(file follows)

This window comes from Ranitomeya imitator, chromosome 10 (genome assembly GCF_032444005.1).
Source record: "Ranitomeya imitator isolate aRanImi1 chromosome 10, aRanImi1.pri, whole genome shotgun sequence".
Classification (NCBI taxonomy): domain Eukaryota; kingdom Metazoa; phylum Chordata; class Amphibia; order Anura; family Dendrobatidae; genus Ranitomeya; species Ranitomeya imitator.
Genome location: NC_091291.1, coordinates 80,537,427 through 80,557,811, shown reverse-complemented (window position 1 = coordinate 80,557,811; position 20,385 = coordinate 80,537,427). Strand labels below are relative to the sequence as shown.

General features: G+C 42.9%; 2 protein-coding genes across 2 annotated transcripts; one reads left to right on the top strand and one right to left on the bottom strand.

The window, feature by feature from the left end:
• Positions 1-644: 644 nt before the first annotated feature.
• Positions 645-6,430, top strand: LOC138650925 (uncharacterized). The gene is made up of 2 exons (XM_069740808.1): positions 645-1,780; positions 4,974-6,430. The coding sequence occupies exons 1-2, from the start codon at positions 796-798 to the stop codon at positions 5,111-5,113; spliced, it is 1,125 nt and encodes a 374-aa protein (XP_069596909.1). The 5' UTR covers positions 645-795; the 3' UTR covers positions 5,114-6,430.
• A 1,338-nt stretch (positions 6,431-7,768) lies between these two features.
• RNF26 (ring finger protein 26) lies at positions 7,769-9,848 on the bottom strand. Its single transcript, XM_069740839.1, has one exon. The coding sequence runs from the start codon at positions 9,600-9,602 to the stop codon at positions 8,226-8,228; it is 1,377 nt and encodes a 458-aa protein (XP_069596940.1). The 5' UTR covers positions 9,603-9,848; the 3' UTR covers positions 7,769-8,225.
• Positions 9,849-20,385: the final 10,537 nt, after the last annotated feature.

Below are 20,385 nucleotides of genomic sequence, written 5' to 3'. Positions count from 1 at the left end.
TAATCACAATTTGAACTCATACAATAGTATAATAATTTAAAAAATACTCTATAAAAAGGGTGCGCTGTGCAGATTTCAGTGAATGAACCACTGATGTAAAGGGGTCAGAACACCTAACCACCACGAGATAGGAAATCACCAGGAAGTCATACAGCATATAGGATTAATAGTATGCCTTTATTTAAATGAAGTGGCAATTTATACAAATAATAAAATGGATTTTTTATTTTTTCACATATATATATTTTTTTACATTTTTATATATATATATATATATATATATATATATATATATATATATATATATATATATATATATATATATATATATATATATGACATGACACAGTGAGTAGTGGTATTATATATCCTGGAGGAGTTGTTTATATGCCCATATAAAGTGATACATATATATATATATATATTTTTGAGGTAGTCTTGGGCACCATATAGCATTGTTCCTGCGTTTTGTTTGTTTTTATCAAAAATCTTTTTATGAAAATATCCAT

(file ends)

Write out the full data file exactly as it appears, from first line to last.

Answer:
This window comes from Ranitomeya imitator, chromosome 10 (genome assembly GCF_032444005.1).
Source record: "Ranitomeya imitator isolate aRanImi1 chromosome 10, aRanImi1.pri, whole genome shotgun sequence".
Classification (NCBI taxonomy): domain Eukaryota; kingdom Metazoa; phylum Chordata; class Amphibia; order Anura; family Dendrobatidae; genus Ranitomeya; species Ranitomeya imitator.
Genome location: NC_091291.1, coordinates 80,537,427 through 80,557,811, shown reverse-complemented (window position 1 = coordinate 80,557,811; position 20,385 = coordinate 80,537,427). Strand labels below are relative to the sequence as shown.

General features: G+C 42.9%; 2 protein-coding genes across 2 annotated transcripts; one reads left to right on the top strand and one right to left on the bottom strand.

The window, feature by feature from the left end:
• Positions 1-644: 644 nt before the first annotated feature.
• Positions 645-6,430, top strand: LOC138650925 (uncharacterized). The gene is made up of 2 exons (XM_069740808.1): positions 645-1,780; positions 4,974-6,430. The coding sequence occupies exons 1-2, from the start codon at positions 796-798 to the stop codon at positions 5,111-5,113; spliced, it is 1,125 nt and encodes a 374-aa protein (XP_069596909.1). The 5' UTR covers positions 645-795; the 3' UTR covers positions 5,114-6,430.
• A 1,338-nt stretch (positions 6,431-7,768) lies between these two features.
• RNF26 (ring finger protein 26) lies at positions 7,769-9,848 on the bottom strand. Its single transcript, XM_069740839.1, has one exon. The coding sequence runs from the start codon at positions 9,600-9,602 to the stop codon at positions 8,226-8,228; it is 1,377 nt and encodes a 458-aa protein (XP_069596940.1). The 5' UTR covers positions 9,603-9,848; the 3' UTR covers positions 7,769-8,225.
• Positions 9,849-20,385: the final 10,537 nt, after the last annotated feature.

Below are 20,385 nucleotides of genomic sequence, written 5' to 3'. Positions count from 1 at the left end.
TAATCACAATTTGAACTCATACAATAGTATAATAATTTAAAAAATACTCTATAAAAAGGGTGCGCTGTGCAGATTTCAGTGAATGAACCACTGATGTAAAGGGGTCAGAACACCTAACCACCACGAGATAGGAAATCACCAGGAAGTCATACAGCATATAGGATTAATAGTATGCCTTTATTTAAATGAAGTGGCAATTTATACAAATAATAAAATGGATTTTTTATTTTTTCACATATATATATTTTTTTACATTTTTATATATATATATATATATATATATATATATATATATATATATATATATATATATATATATATATATATATATATATATGACATGACACAGTGAGTAGTGGTATTATATATCCTGGAGGAGTTGTTTATATGCCCATATAAAGTGATACATATATATATATATATATTTTTGAGGTAGTCTTGGGCACCATATAGCATTGTTCCTGCGTTTTGTTTGTTTTTATCAAAAATCTTTTTATGAAAATATCCAT